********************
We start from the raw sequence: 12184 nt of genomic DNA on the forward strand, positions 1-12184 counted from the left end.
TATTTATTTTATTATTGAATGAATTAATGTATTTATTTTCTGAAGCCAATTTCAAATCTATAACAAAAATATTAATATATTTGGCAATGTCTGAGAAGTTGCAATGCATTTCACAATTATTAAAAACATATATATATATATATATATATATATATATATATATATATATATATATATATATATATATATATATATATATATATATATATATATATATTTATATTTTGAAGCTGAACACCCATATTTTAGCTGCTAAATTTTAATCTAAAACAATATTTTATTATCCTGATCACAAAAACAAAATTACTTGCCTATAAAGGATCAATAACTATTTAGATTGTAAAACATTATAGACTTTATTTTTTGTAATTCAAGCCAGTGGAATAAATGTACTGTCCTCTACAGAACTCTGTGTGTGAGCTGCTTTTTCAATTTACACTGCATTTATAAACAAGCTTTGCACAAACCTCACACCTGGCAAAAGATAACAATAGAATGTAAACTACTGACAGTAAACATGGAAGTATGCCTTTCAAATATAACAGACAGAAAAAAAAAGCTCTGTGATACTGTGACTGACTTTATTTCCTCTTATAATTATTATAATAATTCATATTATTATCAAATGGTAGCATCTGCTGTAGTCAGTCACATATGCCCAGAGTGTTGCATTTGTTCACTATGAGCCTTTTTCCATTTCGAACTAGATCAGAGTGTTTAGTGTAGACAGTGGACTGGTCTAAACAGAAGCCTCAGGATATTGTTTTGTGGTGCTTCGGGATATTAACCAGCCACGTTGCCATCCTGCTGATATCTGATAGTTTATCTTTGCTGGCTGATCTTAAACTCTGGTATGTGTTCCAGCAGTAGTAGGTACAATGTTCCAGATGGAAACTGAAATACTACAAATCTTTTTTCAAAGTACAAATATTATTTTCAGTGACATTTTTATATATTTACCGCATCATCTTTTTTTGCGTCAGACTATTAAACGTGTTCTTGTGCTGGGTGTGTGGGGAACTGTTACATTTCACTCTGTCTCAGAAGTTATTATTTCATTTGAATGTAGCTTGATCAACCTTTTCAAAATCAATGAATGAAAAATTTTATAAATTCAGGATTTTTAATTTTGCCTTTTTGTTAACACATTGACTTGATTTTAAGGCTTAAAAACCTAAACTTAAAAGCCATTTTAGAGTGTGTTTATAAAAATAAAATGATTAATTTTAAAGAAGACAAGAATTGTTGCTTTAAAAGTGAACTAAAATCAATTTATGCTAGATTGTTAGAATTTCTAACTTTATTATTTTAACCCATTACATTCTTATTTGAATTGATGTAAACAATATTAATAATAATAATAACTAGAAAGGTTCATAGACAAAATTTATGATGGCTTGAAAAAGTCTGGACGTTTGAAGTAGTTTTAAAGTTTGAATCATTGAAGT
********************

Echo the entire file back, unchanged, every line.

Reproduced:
We start from the raw sequence: 12184 nt of genomic DNA on the forward strand, positions 1-12184 counted from the left end.
TATTTATTTTATTATTGAATGAATTAATGTATTTATTTTCTGAAGCCAATTTCAAATCTATAACAAAAATATTAATATATTTGGCAATGTCTGAGAAGTTGCAATGCATTTCACAATTATTAAAAACATATATATATATATATATATATATATATATATATATATATATATATATATATATATATATATATATATATATATATATATATATATATATTTATATTTTGAAGCTGAACACCCATATTTTAGCTGCTAAATTTTAATCTAAAACAATATTTTATTATCCTGATCACAAAAACAAAATTACTTGCCTATAAAGGATCAATAACTATTTAGATTGTAAAACATTATAGACTTTATTTTTTGTAATTCAAGCCAGTGGAATAAATGTACTGTCCTCTACAGAACTCTGTGTGTGAGCTGCTTTTTCAATTTACACTGCATTTATAAACAAGCTTTGCACAAACCTCACACCTGGCAAAAGATAACAATAGAATGTAAACTACTGACAGTAAACATGGAAGTATGCCTTTCAAATATAACAGACAGAAAAAAAAAGCTCTGTGATACTGTGACTGACTTTATTTCCTCTTATAATTATTATAATAATTCATATTATTATCAAATGGTAGCATCTGCTGTAGTCAGTCACATATGCCCAGAGTGTTGCATTTGTTCACTATGAGCCTTTTTCCATTTCGAACTAGATCAGAGTGTTTAGTGTAGACAGTGGACTGGTCTAAACAGAAGCCTCAGGATATTGTTTTGTGGTGCTTCGGGATATTAACCAGCCACGTTGCCATCCTGCTGATATCTGATAGTTTATCTTTGCTGGCTGATCTTAAACTCTGGTATGTGTTCCAGCAGTAGTAGGTACAATGTTCCAGATGGAAACTGAAATACTACAAATCTTTTTTCAAAGTACAAATATTATTTTCAGTGACATTTTTATATATTTACCGCATCATCTTTTTTTGCGTCAGACTATTAAACGTGTTCTTGTGCTGGGTGTGTGGGGAACTGTTACATTTCACTCTGTCTCAGAAGTTATTATTTCATTTGAATGTAGCTTGATCAACCTTTTCAAAATCAATGAATGAAAAATTTTATAAATTCAGGATTTTTAATTTTGCCTTTTTGTTAACACATTGACTTGATTTTAAGGCTTAAAAACCTAAACTTAAAAGCCATTTTAGAGTGTGTTTATAAAAATAAAATGATTAATTTTAAAGAAGACAAGAATTGTTGCTTTAAAAGTGAACTAAAATCAATTTATGCTAGATTGTTAGAATTTCTAACTTTATTATTTTAACCCATTACATTCTTATTTGAATTGATGTAAACAATATTAATAATAATAATAACTAGAAAGGTTCATAGACAAAATTTATGATGGCTTGAAAAAGTCTGGACGTTTGAAGTAGTTTTAAAGTTTGAATCATTGAAGT